International cooperation is a key requirement to survival in this age of cyberwarfare, according to Kaspersky Lab's CEO.
Eugene Kaspersky delivered his keynote speech to a packed auditorium at ITU Telecom World 2012, running alongside Gitex Technology Week in Dubai, following a recent string of high profile malware discoveries by the cybersecurity firm - including Stuxnet, which targeted Iran's uranium enrichment facilities.
"In the long run, cyber-warfare is where all parties lose: attackers, victims and even uninvolved observers," said Kaspersky. "Unlike traditional weapons, tools used in cyber-warfare are very easy to clone and reprogram by adversaries. The most important move to survive in this environment is the development and deployment of a new, advanced security paradigm for the most critical infrastructure."
'Cyber-warfare' is a universal threat with no respect to borders and its impact on the most critical industrial systems can be disastrous. The keynote address described the essential measures to protect industrial control systems, with secure units to obtain trusted workflow information being the first step towards efficient protection.
Kaspersky, in his personal blog, went into further detail on the matter, differentiating between heavy-duty industrial IT and regular corporate networks.
"Though industrial IT systems and, say, typical office computer networks might seem similar in many ways, they are actually completely different beasts - mostly in terms of their priorities between security and usability," he said.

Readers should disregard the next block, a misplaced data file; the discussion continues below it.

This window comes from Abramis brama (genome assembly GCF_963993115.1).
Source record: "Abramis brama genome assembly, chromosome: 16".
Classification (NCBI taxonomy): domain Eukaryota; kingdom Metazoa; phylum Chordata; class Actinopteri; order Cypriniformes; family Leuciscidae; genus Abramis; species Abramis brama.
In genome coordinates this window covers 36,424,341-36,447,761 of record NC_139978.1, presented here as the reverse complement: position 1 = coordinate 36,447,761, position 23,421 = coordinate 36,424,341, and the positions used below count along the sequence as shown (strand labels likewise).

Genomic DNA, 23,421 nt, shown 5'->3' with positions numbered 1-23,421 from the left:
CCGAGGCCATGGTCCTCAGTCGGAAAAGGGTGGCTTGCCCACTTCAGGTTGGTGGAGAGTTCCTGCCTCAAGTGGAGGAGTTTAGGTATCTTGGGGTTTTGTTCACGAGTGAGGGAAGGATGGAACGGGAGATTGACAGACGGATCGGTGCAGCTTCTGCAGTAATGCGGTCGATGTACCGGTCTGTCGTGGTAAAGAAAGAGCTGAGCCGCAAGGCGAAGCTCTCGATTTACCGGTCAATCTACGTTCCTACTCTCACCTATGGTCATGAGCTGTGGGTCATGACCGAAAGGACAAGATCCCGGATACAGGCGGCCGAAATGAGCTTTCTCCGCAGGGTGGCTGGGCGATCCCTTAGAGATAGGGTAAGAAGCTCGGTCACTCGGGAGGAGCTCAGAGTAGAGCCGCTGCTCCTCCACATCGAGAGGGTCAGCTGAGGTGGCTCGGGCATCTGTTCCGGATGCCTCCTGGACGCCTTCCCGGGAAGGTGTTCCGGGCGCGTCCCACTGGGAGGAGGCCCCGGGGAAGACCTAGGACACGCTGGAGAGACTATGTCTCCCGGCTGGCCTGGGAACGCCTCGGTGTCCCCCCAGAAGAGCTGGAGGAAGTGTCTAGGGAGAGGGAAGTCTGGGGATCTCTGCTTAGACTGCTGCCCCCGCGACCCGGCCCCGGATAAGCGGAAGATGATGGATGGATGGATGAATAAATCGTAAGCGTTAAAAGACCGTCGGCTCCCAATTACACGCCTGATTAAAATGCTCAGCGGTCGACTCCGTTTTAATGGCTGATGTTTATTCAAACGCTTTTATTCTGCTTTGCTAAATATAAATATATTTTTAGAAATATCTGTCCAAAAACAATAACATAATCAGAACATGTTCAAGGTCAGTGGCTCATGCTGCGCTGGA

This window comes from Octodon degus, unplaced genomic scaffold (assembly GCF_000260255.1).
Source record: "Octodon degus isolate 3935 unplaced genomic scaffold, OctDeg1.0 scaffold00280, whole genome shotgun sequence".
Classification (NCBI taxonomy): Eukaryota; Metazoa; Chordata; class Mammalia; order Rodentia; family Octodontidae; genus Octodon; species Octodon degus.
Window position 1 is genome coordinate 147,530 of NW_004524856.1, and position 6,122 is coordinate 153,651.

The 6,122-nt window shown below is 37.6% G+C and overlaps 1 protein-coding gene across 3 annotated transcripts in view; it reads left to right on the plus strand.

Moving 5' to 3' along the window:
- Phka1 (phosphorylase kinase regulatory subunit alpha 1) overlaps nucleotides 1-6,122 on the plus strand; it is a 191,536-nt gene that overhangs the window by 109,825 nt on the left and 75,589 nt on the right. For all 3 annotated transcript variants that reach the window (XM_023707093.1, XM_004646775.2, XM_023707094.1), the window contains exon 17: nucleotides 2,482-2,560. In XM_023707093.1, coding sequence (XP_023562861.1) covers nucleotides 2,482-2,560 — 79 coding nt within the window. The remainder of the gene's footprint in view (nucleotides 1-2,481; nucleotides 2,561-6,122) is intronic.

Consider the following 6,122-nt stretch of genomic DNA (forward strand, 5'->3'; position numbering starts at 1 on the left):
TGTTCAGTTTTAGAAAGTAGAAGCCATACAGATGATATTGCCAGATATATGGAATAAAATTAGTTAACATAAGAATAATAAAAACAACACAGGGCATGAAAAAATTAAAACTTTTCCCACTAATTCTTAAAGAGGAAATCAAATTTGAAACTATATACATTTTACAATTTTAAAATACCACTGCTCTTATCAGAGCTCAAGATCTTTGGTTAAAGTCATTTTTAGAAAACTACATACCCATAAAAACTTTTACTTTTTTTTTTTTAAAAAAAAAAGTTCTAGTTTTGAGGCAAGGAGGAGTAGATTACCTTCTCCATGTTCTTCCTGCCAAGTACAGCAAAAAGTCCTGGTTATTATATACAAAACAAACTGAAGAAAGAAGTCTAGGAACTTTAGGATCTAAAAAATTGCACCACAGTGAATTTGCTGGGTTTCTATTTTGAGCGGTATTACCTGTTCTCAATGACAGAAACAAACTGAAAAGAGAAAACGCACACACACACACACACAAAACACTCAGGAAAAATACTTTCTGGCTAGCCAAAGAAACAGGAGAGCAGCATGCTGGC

Typically for an average firm, data confidentiality tops the agenda in terms of IT security, so if a Trojan is detected then the simplest course of action is to disconnect the infected system from the network, giving some breathing time to tackle the problem.
Kaspersky explains that within industrial systems, this can't be done.
"Here the highest priority for them is maintaining constant operation come hell or high water. Uninterrupted continuity of production is of paramount importance at any industrial object in the world; protection is relegated to second place always."
In response to such challenges, Kaspersky Lab announced a Secure Operating System, which will serve as the trusted node for Industrial Control Systems.
Developed specifically for enterprises and not for 'blathering on social media', according to Kaspersky, the new OS will be pitched at nuclear power stations, energy suppliers, transportation control facilities, financial and telecommunications systems and other infrastructures which require higher levels of protection.
Kaspersky Lab also released their third quarter spam report for the GCC at this week's Gitex Technology Week. The results show Saudi Arabia to be the top source of spam in the region, with the UAE ranked second. All the GCC countries combined account for only 1.29% of all global spam, with Saudi Arabia accounting for 0.96% - no change from the same period last year.